In our post yesterday about Judge Alex Kozinski’s horrifically bad ruling in favor of Cindy Garcia, an actress who briefly appeared in the infamous YouTube video “Innocence of Muslims,” we also mentioned the astounding gag order that Kozinski placed on Google/YouTube, saying that the company was simply not allowed to tell the world that the video had been ordered censored by a court for at least a week. However, the gag order is so crazy that it seemed worth a second post. It already appears to be a classic First Amendment violation to order Google to take down all copies of the video (and prevent new ones from being uploaded), but Kozinski seems to double the First Amendment problems with that gag order.

Yes, certain court rulings are kept under seal for some period of time, but here’s a case where a key video of public interest and discussion was not only being censored, but where the company being ordered to censor the video couldn’t even tell anyone what happened for nearly a week. The order to pull down the video came on February 19th, and it was only revealed on the 26th. It now comes out that Google’s lawyers went reasonably ballistic over the gag order. Google’s fullmotion seeking an emergency stay highlights just how insane both the takedown and the gag orders are.

A temporary stay is particularly warranted here because the panel’s order amounts to a dramatic, and highly unusual, intrusion on Google’s First Amendment and due process rights. It requires Google to remove a film from public display — a classic incursion on the First Amendment — without even telling Google why, and without any opinion explaining the rationale. The panel took this extraordinary step in an order that it placed under seal, making it difficult (to say the least) for Google to explain to the world why it is removing the Film from the public eye. And, last but not least, the Order imposes a restraint on Google that is broader than anything Ms. Garcia has even requested. Ms. Garcia asked only that the five seconds of footage in which she appeared be removed from Google’s websites. See Reply Br. 5 (“Ms. Garcia seeks only to enjoin the unauthorized posting of her own performance.”). The Order, by contrast, requires that the entire film be taken down, and that Google block anyone from uploading it in the future. The Order also appears to extend to copies of the Film that were not identified in any takedown demand by Ms. Garcia. See 17 U.S.C. 512(c), (j). There is no possible justification for such an order. The vast bulk of the Film has nothing to do with Ms. Garcia, and she asserts no copyright claim over it.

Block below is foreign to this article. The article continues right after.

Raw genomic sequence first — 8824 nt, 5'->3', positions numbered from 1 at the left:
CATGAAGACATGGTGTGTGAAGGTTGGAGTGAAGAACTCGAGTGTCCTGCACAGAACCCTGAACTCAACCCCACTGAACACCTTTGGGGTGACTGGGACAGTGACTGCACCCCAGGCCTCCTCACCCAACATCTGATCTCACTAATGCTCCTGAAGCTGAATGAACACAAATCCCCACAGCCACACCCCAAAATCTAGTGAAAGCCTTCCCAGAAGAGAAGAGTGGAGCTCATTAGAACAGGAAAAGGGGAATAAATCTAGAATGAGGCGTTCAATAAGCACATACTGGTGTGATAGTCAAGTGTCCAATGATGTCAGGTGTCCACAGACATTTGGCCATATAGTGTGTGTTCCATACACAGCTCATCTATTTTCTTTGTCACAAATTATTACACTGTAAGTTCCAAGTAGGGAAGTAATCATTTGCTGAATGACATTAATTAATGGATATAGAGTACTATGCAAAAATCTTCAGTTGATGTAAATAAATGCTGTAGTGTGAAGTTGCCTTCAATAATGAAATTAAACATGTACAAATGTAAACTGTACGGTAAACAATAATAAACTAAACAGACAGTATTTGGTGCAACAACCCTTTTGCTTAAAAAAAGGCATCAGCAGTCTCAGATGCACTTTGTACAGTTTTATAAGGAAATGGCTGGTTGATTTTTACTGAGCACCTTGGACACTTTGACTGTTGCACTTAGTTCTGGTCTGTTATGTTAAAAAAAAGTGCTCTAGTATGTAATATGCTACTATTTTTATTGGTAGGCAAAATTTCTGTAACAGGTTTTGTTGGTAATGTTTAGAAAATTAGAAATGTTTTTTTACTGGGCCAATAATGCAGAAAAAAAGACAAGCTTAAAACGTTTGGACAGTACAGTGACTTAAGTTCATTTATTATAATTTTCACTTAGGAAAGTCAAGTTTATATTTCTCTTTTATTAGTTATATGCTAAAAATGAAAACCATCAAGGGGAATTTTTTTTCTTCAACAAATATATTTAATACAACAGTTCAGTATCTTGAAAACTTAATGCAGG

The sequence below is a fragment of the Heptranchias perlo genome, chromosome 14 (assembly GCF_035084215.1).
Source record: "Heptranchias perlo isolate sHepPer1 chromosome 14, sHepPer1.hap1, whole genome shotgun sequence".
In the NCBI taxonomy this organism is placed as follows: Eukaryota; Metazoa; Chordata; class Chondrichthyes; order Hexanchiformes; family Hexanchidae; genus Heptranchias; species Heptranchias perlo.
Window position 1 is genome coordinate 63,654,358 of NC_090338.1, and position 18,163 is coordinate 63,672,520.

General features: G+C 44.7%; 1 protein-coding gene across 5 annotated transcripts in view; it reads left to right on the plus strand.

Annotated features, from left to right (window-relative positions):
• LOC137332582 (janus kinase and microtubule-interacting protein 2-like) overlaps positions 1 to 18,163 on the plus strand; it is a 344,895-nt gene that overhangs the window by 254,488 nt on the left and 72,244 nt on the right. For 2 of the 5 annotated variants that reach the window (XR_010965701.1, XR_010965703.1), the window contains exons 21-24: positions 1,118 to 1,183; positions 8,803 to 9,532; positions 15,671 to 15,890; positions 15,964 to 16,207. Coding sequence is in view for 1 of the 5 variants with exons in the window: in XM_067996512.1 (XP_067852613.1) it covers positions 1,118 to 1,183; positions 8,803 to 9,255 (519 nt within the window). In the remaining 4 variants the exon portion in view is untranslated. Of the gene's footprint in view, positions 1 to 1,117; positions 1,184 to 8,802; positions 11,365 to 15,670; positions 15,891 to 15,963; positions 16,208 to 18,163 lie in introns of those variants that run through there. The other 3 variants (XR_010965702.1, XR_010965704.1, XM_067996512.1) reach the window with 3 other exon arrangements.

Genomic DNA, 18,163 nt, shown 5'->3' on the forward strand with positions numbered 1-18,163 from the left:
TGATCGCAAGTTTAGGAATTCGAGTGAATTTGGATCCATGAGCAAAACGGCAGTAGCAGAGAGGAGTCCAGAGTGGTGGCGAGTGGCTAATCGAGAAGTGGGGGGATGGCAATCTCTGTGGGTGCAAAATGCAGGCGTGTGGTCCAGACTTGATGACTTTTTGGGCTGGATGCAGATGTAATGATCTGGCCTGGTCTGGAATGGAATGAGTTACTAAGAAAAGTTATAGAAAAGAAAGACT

This is, in short, a stunning order, both as a matter of substance and procedure. And to make matters worse, it is difficult for the Defendants to even understand how to fully comply with the Order, given the variety of copies of the Film now available on the Internet and the variety of platforms operated by Google. The Order’s uncertain scope only adds to the urgency of a temporary stay. The Film is not defined with reference to any URL, upload date, or any other meaningful description. A search for “Innocence of Muslims” on YouTube returns over 58,000 results as of this filing, many of which could well contain commentary, news stories, and other works that merely contain some or all of the original video. Google and YouTube will, of course, try to comply with the Order forthwith, but strongly believe the Order should be stayed so that this Court can consider the issues.

The filing goes on to point out that the gag order is clearly illegal: